Thursday, October 25, 2012

The Printing Press: Innovation and Zone of Proximal Development

Last week I went to the Crandall Historical Printing Museum for a live tour. The museum is a tiny building that I haven't really noticed before, tucked in among some residential houses. Despite its low-profile appearance, it has some great stuff inside, most prominent of which is a working (replica of a) Gutenberg press, complete with actual moveable type. Learning more about the history of printing led me to think about how the development and use of the printing press teaches us how innovation works.

Zone of Proximal Development
When Gutenberg made the moveable type, he decided to make the letters look as much as possible like they were written with quills. He knew that people regard change with an eye of suspicion, so printing a book instead of writing it out longhand was a big enough change; he would make all other elements as familiar as possible to avoid raising alarm or stirring up the witch hunters.
Gutenberg's Bible looks much like the manuscripts,
including the illuminations (decorations) added after the printing.

Similarly, it's helpful to remember that sometimes incremental changes are better—change one area of innovation at a time, or it likely won't catch on. The idea of the internet and email evolved much faster than users glommed onto the idea—and if you think about it, email has a lot of the same ideas as snail mail, down to the icons, and an email "address." Going straight from snail mail to texting wouldn't have made as much sense as going from phones to pagers to cell phones to texting.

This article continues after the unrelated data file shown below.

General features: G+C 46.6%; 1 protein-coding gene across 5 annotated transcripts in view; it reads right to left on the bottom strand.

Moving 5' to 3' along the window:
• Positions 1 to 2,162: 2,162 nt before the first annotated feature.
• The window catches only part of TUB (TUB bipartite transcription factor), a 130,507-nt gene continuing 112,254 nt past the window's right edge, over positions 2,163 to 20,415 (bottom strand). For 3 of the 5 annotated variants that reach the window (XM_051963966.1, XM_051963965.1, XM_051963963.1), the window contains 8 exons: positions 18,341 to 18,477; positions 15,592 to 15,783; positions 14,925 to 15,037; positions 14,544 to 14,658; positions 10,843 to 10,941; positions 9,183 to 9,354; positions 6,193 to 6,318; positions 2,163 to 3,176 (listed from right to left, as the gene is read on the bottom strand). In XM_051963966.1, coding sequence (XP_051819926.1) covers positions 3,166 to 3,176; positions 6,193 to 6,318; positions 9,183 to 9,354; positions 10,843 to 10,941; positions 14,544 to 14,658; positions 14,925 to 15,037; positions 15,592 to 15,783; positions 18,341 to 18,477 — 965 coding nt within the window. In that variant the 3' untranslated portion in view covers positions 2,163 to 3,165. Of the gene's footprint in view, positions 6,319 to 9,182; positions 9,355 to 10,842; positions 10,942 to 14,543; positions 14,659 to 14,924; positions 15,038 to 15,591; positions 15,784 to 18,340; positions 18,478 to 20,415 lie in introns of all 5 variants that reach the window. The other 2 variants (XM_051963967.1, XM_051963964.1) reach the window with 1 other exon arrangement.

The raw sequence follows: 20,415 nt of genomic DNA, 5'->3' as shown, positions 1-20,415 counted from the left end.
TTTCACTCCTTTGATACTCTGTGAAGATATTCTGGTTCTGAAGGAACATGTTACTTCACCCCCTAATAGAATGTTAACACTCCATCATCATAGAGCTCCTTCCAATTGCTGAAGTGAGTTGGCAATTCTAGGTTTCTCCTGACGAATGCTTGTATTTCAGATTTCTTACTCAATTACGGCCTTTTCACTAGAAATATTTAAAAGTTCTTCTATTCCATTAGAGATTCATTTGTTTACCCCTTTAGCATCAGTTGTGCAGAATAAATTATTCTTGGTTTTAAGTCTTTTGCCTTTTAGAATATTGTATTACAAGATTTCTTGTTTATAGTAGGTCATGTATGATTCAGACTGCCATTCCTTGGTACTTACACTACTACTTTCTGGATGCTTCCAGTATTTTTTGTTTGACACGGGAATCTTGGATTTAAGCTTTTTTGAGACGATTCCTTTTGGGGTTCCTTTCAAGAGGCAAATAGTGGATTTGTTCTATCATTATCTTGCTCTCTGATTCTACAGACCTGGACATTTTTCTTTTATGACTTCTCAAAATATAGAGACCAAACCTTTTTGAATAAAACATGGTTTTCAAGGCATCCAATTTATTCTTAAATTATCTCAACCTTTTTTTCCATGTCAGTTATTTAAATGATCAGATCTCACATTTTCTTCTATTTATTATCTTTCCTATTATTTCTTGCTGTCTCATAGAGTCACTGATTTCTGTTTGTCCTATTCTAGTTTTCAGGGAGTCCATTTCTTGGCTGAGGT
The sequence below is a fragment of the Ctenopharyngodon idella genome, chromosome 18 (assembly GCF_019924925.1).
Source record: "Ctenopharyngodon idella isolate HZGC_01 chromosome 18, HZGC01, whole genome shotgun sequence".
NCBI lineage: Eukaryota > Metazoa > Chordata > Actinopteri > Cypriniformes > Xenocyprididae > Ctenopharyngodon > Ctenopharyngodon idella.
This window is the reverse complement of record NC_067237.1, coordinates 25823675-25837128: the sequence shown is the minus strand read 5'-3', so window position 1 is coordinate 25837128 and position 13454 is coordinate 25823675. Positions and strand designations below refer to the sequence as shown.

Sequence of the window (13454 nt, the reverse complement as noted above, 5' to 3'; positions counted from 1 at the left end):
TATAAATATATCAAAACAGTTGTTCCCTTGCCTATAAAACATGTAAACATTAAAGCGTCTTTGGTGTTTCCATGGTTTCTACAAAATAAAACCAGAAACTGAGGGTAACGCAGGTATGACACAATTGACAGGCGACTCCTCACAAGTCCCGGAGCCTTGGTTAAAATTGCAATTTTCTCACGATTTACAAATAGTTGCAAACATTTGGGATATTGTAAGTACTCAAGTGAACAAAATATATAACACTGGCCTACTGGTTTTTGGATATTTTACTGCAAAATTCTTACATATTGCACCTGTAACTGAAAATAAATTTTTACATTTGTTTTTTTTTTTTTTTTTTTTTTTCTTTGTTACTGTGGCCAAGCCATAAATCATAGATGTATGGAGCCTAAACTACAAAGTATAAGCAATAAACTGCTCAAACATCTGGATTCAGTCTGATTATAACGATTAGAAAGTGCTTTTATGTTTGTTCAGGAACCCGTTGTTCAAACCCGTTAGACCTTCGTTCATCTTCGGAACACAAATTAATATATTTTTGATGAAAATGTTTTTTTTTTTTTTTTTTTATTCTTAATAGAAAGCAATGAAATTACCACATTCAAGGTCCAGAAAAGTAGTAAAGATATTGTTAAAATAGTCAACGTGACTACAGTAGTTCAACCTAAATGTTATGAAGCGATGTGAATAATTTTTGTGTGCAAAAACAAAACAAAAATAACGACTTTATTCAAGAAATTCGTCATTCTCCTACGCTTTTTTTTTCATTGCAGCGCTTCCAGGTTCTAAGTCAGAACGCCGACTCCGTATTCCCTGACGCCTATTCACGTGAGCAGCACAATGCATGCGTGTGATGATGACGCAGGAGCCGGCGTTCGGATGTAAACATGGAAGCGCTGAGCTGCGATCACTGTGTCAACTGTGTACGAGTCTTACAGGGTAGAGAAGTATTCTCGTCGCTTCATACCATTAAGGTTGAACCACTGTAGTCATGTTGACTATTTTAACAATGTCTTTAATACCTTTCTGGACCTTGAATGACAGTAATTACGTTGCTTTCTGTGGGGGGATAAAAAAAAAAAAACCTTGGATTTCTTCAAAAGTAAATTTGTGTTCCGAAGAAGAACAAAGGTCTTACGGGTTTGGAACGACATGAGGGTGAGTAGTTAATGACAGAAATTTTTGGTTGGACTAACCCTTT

It's also like scaffolding in human development: in order to learn how to do something, kids need to take small steps towards the ultimate goal, called the zone of proximal development. In order to learn how to run, babies need to learn how to roll over and then crawl. It's too much of a jump to try to get a baby to use their legs to walk before they've ever used them to move before; or tell them to stand vertically when they've never even held up their head before.

Just like the baby, we need to see the relationship between jumps in technology in order to understand how they work and use them. The idea of Pinterest would seem strange and maybe even useless to someone still in the world of DOS. The zone of proximal development was to have the idea for and create a graphic user interface, and then have social media with "sharing," and then to have the concept of sharing pictures instead of just text, and then to have pictures as the primary sharing technique.

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